Google announced its new autonomous vehicle Wednesday, and it is truly driverless. No steering wheel, no pedals, similar to the Induct autonomous vehicle available for sale since January. That one was French, though, so maybe it doesn’t count.
Absent from the media coverage is whether the car is legal to operate in California. If it were a standard passenger vehicle, it would fall under the recently released California DMV regulations on automated vehicle testing. These new rules, which go into effect in September, require a licensed driver with the ability to take over control of the vehicle at any time. Without a steering wheel, this is obviously impossible, and using the presumably unlicensed pre-teens and the blind from Google’s promotional video would also violate these rules.
But is the new Google car a standard vehicle? The California regulations suggest so. §227.02(b) of the proposed rules define autonomous vehicle as any vehicle equipped with autonomous technology capable of operating or driving the vehicle. And California’s definition of motor vehicle seems to include the new electric, lightweight Google car, so the DMV regulations would apply.
Former Deputy Administrator of NHTSA and current Google employee Ron Medford was interviewed at re/code along with Chris Urmson, where they were asked about legal requirements. Here’s the exchange:
Alexis Madrigal: What kinds of regulatory changes do you need to be able to operate these vehicles without controls?
Ron Medford: California is currently writing regulations. Just this past week they finished the testing regulations for autonomous vehicles on the state’s roads and they are planning to write the regulations by the end of this year for operations, so there are only a few states that have a regulatory framework at all for these or have attempted to legislate in that area. There are no Federal regulations or rules right now, so we are working primarily here in California, where we are headquartered and we’re testing and there’s a framework for doing that work
Madrigal: But don’t the current regulations require that a “natural person” be in the vehicle and able to take control?
Medford: The regulations that have been passed so far have been for testing the vehicles and they do require that we have a safety driver in the vehicle during that period and for these vehicles we will install manual controls for test drivers to take over when they are testing, for example, in the state of California.
Ron: And that will be covered under the operational reg.
Urmson is referring to VC Section 38750 which went into effect January 2013. This law did explicitly mention vehicle’s without a driver:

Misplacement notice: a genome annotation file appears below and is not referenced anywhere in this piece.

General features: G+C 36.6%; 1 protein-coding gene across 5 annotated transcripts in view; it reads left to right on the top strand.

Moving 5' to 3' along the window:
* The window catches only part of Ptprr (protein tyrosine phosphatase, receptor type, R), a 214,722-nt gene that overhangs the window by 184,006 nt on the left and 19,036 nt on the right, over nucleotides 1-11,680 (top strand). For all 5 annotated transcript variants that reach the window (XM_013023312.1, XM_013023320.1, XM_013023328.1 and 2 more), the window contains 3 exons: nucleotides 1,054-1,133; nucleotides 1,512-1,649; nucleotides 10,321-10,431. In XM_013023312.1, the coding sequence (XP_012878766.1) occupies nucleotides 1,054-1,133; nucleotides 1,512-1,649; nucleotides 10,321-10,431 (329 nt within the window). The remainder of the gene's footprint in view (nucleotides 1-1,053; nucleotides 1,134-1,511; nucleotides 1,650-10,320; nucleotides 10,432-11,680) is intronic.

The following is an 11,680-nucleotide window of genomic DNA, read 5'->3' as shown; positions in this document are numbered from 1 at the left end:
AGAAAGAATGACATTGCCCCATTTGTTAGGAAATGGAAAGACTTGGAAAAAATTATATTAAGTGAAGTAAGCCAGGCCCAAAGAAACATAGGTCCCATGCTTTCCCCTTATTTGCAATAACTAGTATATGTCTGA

…if the application seeks approval for autonomous vehicles capable of operating without the presence of a driver inside the vehicle, the department may impose additional requirements it deems necessary to ensure the safe operation of those vehicles, and may require the presence of a driver in the driver’s seat of the vehicle if it determines, based on its review pursuant to paragraph (1), that such a requirement is necessary to ensure the safe operation of those vehicles on public roads.
However, last week’s regulations are meant to clarify and interpret VC 38750 (and indeed they contradict it in several areas), and we believe the new regulations supersede the old. Medford seems to imply that the forthcoming operational regulations will address vehicles without drivers. For now, however, the new Google car seems restricted to private property.
As for the 25 mile per hour speed limit on the new vehicles, this was probably done to qualify the vehicles as low-speed vehicles under federal definitions. These vehicles have a top speed of between 20 and 25 miles per hour—slightly faster than golf carts, but slower than passenger vehicles. The Federal Motor Vehicle Safety Standards and Regulations require low-speed vehicle to have various lights and seat belts, but exempt them from steering wheel and pedal control requirements of conventional vehicles. California sometimes refers to these as neighborhood electric vehicles or NEVs. They are still required to have licensed drivers, and additionally may not travel on roads with speed limits greater than 35 mph except to cross them. For a short history of low-speed vehicle legislation, see NHTSA’s summary.
In summary, the new Google cars are probably legal to drive on public roads today based on VC 38750 if Google has gotten approval from California DMV. They will become illegal when the new testing regulations go into effect in September. They may become legal again when the operational regulations are published and go into effect, depending on what they say. They are almost certainly not legal as shown in the Google video with unlicensed drivers at the wheel.
We’re not lawyers, though. So please, someone who has passed the bar exam, figure this out for us.